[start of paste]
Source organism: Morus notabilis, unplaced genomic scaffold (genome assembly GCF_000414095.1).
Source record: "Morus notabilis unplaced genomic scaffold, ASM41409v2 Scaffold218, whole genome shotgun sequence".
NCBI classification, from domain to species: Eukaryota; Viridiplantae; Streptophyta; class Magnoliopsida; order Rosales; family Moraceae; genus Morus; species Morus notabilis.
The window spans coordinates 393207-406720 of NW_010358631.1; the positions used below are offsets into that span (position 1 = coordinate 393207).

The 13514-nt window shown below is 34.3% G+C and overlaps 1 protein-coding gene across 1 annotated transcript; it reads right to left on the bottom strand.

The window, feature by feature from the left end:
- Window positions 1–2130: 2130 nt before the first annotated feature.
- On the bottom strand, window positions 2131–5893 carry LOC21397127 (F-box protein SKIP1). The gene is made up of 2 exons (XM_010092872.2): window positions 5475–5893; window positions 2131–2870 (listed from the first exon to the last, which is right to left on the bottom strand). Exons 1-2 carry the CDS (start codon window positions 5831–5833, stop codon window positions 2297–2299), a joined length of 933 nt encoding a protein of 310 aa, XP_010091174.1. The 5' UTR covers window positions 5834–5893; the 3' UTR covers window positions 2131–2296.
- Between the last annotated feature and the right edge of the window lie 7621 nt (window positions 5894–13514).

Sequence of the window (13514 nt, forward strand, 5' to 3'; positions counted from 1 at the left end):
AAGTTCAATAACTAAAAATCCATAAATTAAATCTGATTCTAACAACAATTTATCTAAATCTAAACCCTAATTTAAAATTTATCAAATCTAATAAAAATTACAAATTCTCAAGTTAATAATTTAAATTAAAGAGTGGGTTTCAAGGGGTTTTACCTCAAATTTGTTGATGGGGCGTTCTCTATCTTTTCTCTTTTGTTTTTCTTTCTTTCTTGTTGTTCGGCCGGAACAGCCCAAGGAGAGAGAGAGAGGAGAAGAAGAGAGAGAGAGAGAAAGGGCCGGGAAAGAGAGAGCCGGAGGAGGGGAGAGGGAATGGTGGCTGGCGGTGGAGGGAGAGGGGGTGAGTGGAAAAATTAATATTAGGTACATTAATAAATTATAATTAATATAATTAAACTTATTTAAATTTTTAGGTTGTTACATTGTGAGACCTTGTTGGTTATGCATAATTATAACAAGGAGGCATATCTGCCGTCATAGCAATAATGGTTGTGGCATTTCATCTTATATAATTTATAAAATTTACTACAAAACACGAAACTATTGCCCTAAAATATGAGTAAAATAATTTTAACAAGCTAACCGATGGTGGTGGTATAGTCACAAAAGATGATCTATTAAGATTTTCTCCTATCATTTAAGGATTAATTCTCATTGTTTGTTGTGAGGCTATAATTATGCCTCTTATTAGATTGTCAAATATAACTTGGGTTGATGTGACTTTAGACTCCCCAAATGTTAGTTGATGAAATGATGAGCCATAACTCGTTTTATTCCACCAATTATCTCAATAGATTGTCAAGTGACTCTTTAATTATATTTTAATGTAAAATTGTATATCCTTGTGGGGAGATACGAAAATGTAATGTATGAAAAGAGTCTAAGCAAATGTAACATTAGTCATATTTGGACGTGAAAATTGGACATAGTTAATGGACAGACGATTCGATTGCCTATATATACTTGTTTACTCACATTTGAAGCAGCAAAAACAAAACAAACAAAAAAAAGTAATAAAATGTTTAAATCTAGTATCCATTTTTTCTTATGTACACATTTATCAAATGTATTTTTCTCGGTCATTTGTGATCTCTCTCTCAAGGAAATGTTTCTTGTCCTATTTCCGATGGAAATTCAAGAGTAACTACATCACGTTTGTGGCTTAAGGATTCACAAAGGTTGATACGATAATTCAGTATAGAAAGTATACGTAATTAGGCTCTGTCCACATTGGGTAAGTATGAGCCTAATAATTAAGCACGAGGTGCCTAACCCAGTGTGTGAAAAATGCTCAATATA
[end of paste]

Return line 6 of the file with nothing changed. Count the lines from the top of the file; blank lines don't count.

The window, feature by feature from the left end: